Dr. Jennifer Schoch Wins NEA/PeDRA 2021 Childhood Eczema Challenge Grant

August 3, 2021

The grant will fund investigation into neonatal cutaneous microbiome predictors of infantile eczema

The National Eczema Association (NEA) and the Pediatric Dermatology Research Alliance (PeDRA) awarded their second annual Childhood Eczema Challenge Grant to Jennifer Schoch, MD of the University of Florida for her grant proposal titled "Neonatal Cutaneous Microbiome Predictors of Infantile Eczema."

 The grant of $50,000 commenced August 1, 2021.

In 2020, NEA and PeDRA together created the Childhood Eczema Challenge Grant to accelerate research that improves the health and quality of life of pediatric eczema patients and their families.

Dr. Schoch's investigation builds on animal models that suggest that immune tolerance to cutaneous microbes is acquired early in life and can prevent inflammation upon later re-exposure. Dr. Schoch and her team hypothesize that a parallel exists in humans, specifically that exposure to microbes such as Staphylococcus species early in life confers tolerance and reduces inflammation upon re-exposure. And because Staphylococcus aureus has been implicated in the pathogenesis of atopic dermatitis/eczema, this early tolerance could be critical in prevention of eczema. In preliminary data from a pilot study, the team found a decrease in microbial diversity in week 2 of life.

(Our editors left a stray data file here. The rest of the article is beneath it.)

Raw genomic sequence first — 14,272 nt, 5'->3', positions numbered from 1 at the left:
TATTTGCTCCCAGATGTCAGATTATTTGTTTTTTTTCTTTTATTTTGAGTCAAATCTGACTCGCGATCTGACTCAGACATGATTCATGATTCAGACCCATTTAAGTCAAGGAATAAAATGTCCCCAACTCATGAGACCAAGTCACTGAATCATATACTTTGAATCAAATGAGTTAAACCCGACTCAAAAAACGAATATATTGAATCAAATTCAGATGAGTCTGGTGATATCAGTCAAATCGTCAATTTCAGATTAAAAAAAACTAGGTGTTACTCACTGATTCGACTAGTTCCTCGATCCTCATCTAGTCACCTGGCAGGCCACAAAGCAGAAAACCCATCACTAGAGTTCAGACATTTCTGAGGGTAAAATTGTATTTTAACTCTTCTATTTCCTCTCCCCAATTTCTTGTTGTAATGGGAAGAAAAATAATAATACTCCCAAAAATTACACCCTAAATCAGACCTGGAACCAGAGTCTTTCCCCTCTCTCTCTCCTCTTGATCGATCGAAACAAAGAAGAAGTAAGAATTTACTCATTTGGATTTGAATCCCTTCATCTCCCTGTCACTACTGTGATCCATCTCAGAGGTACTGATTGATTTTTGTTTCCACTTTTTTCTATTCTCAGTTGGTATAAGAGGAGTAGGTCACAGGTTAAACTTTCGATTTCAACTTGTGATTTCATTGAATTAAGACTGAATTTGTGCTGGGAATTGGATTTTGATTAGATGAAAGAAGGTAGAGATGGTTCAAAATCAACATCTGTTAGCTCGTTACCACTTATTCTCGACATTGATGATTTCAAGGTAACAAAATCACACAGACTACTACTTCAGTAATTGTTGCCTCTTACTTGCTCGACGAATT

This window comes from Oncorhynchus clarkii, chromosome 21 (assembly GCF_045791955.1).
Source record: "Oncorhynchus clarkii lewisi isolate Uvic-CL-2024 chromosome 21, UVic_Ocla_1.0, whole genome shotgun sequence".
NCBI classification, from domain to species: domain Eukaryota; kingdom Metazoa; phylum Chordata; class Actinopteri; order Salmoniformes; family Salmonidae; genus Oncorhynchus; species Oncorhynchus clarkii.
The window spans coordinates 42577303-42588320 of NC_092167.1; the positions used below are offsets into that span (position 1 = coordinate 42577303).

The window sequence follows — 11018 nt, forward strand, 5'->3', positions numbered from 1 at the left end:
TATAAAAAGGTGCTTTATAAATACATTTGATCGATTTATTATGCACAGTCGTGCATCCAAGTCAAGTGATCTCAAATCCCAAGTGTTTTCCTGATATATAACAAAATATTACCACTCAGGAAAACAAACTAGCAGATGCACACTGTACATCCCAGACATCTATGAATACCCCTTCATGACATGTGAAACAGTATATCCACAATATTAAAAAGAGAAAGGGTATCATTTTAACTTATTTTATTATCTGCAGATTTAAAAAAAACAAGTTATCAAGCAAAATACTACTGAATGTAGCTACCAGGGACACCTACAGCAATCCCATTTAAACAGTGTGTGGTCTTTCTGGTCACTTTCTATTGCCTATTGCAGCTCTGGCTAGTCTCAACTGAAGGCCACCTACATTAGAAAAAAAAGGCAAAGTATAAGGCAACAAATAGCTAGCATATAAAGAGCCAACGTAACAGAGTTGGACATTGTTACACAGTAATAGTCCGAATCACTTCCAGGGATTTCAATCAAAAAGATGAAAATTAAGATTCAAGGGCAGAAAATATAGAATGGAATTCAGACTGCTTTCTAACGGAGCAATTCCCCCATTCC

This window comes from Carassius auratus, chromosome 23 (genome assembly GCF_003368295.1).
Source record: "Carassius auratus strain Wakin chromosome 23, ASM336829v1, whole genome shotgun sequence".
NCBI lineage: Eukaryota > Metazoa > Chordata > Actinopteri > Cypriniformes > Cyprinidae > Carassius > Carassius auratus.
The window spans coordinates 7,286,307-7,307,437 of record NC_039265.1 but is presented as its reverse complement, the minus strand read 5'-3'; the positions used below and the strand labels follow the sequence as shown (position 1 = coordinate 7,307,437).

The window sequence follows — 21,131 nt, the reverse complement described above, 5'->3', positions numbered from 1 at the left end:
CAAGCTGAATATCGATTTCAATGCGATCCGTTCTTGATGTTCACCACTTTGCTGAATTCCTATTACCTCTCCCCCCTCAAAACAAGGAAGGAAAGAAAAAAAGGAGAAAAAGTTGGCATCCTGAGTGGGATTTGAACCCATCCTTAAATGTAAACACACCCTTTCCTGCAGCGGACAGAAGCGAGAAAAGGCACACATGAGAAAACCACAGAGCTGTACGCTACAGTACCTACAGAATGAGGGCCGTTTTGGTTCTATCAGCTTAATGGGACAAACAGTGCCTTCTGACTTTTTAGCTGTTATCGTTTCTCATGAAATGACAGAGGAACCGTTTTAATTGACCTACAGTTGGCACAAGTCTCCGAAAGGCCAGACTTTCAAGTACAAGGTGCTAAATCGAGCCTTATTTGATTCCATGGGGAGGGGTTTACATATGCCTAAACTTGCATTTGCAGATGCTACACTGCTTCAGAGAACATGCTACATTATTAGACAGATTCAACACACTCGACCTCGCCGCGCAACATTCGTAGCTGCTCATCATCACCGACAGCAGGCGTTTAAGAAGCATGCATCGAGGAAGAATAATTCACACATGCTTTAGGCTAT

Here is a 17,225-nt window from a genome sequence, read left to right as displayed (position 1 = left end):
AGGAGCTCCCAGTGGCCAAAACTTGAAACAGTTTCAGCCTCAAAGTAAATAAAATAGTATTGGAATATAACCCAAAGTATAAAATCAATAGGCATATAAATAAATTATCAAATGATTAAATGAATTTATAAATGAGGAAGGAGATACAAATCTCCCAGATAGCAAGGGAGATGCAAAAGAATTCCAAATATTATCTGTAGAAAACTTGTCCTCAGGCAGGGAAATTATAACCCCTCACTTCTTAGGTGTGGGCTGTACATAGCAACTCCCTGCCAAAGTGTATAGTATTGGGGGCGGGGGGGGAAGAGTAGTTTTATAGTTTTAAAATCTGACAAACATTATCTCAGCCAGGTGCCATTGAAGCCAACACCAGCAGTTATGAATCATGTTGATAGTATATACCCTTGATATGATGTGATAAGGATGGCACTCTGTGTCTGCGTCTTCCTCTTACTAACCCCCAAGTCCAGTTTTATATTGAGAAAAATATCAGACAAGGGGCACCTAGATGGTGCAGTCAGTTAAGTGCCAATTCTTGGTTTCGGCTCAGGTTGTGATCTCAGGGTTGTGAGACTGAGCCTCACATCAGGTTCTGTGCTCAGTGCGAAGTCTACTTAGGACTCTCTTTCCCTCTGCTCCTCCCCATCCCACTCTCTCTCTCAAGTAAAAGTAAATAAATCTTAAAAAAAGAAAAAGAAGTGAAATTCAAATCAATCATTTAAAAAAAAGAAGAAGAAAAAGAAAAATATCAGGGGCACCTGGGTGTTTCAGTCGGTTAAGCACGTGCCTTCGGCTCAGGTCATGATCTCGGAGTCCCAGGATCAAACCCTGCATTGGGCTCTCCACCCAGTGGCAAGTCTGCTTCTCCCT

For this grant, Dr. Schoch and her team will correlate differences in the neonatal skin microbiome with the subsequent development of infantile eczema by age one. Specifically, they will compare relative abundance of Staphylococcus aureus from the neonatal period in infants who developed eczema by one year of life, compared to infants who do not develop eczema by one year, toward the goal of understanding how the early establishment of the skin microbiome contributes to healthy and disease states.

"Looking at the first two years of the Childhood Eczema Challenge Grant, I am thrilled to see one project aimed at addressing disparities and another at understanding the earliest triggers of eczema," says Michael Siegel, PhD, executive director of PeDRA, in a news release. "We are so excited to see the momentum build with our partnership with NEA around research questions that matter to patients and their families."

"Dr. Schoch's work with the microbiome has important implications for our youngest eczema patients, with the potential to lead to preventative approaches that can avert a lifetime with eczema," adds Julie Block, president and CEO of NEA. "This is exactly why we joined with PeDRA to create a grant specifically supporting childhood eczema research."

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